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The personal wealth of the average professional rugby player

By Jonathan Beardmore
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The personal wealth of rugby players is widely misunderstood.


It would probably shock people to know, most Saracens players could not afford to co-invest and although Israel Folau might have been the ARUs highest-paid player, it’s perfectly reasonable to say a person cannot pay huge legal costs while not earning income. As is often the case, two things can be true at once.

Rugby players are not poorly paid, their earnings far outstrip that of their non-rugby playing piers but they are certainly not rich.

The perception of fit young men, covered in sponsors, playing on TV and in front of 1000s gives many the wrong impression.

An academy player could reasonably expect to earn £18k a year, rising to about 40k once they break into the first team.

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When the player becomes a fully-fledged senior squad member the average premiership contract is about £120k a year but they could get substantially more in the right market and with a bit of luck.


At the peak of a Premiership career a good club player might get just short of £200k before their earning start to decrease. One player told me that at 33 he was playing for less money than when he was 21, which gives you a good indication of the drop off in earnings.

There are obviously exceptions, club captains, internationals and marquee players will all get substantially more.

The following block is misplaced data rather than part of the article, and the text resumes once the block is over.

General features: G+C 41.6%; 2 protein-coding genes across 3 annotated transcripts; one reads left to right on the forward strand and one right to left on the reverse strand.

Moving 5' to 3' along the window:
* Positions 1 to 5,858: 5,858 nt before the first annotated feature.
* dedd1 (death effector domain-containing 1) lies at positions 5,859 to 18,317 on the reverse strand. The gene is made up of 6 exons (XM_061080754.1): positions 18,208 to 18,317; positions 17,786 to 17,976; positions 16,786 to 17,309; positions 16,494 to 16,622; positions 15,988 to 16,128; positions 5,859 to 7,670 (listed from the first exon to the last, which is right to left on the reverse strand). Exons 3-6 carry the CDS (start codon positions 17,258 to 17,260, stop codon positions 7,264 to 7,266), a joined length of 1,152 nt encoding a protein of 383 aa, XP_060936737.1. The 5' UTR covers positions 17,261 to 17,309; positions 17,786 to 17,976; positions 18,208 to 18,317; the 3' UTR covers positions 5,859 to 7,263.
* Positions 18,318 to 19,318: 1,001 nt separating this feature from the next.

One of the strange quirks of the salary cap is while more money is added to wage bills, it almost all goes to top players. Squads will then add depth using cheaper, younger players from the academy or from overseas.


The pressure on mid-range players means wages are stagnating and in lots of cases they drop in real terms. To steal a phrase, rugby really does have a squeezed middle.

Even so, earning £150,000 a year for something that you love sounds pretty good, and it is. Conceivably you could earn this amount of money from about age 22 to 30. In other words – £1.2million over eight years sounds great!

Yet all that glitters is not gold – the tax bill will be £60,000 a year. A mixture of higher rate tax and losing the personal allowance means that players might be paying an eye-watering 60 per cent tax on a portion of their income.

They might also have reduced limits to what they can put in a pension.

£1.2million soon becomes only £720k.

Interestingly if you earned the same amount over 20 years, £75k a year, hardly a small salary, you would take home £840k in total. In other words, the HMRC loves mid-range rugby players.

This probably goes some way to explain why Steve Young the Quarterback of 49ers fame opted the get paid $40 million in the form of a 43-year annuity when he played in the now defunct USFL for the LA Express.

The LA Express Wide Receives collected their last pass from Young in 1985, Young will collect his last Cheque from the LA Express in 2027, anyway, I digress.

Players’ income is not guaranteed, a normal person’s future is reasonably secure – they could expect to continue work until they decided to move jobs or retire. Players are stuck with the uncertainty of a two or three-year contract, after which who knows what happens.

A player’s future earnings can be dictated by many factors, for example, talent already available on the market, teams available salary cap and the player’s injury history.

A player might also need to decide whether it is worth taking a lower wage to play for a club that qualifies them for a national team. The money from a world cup campaign, if invested properly, can be life-changing but is it worth the risk? It too is a very hard decision for a player to make.

Regarding international payments, if I was to give free advice, it would be: never rely on your international money and never ever spend it (until you retire).

In the event a player never plays for their country but still manages to save half his net pay over eight years (£45k a year), he would run out of money before 40 unless they made substantial changes to their expenditure and further non-rugby employment was found.

As important as income is, it’s always the other side of the coin that is more important: spending.